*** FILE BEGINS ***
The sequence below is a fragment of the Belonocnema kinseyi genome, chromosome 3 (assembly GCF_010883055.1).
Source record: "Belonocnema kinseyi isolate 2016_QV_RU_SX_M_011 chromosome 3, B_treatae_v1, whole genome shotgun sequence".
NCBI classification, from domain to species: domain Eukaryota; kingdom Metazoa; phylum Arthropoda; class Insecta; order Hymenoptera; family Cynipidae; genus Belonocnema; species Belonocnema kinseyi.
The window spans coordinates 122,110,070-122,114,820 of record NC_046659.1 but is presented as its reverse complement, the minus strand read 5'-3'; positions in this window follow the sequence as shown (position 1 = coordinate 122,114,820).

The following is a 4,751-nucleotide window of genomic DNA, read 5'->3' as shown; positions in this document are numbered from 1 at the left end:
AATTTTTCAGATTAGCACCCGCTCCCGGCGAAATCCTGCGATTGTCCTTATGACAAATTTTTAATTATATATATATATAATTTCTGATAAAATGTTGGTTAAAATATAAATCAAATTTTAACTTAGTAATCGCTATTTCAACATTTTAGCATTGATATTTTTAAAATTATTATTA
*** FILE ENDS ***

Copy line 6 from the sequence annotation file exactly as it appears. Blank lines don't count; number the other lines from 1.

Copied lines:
AATTTTTCAGATTAGCACCCGCTCCCGGCGAAATCCTGCGATTGTCCTTATGACAAATTTTTAATTATATATATATATAATTTCTGATAAAATGTTGGTTAAAATATAAATCAAATTTTAACTTAGTAATCGCTATTTCAACATTTTAGCATTGATATTTTTAAAATTATTATTA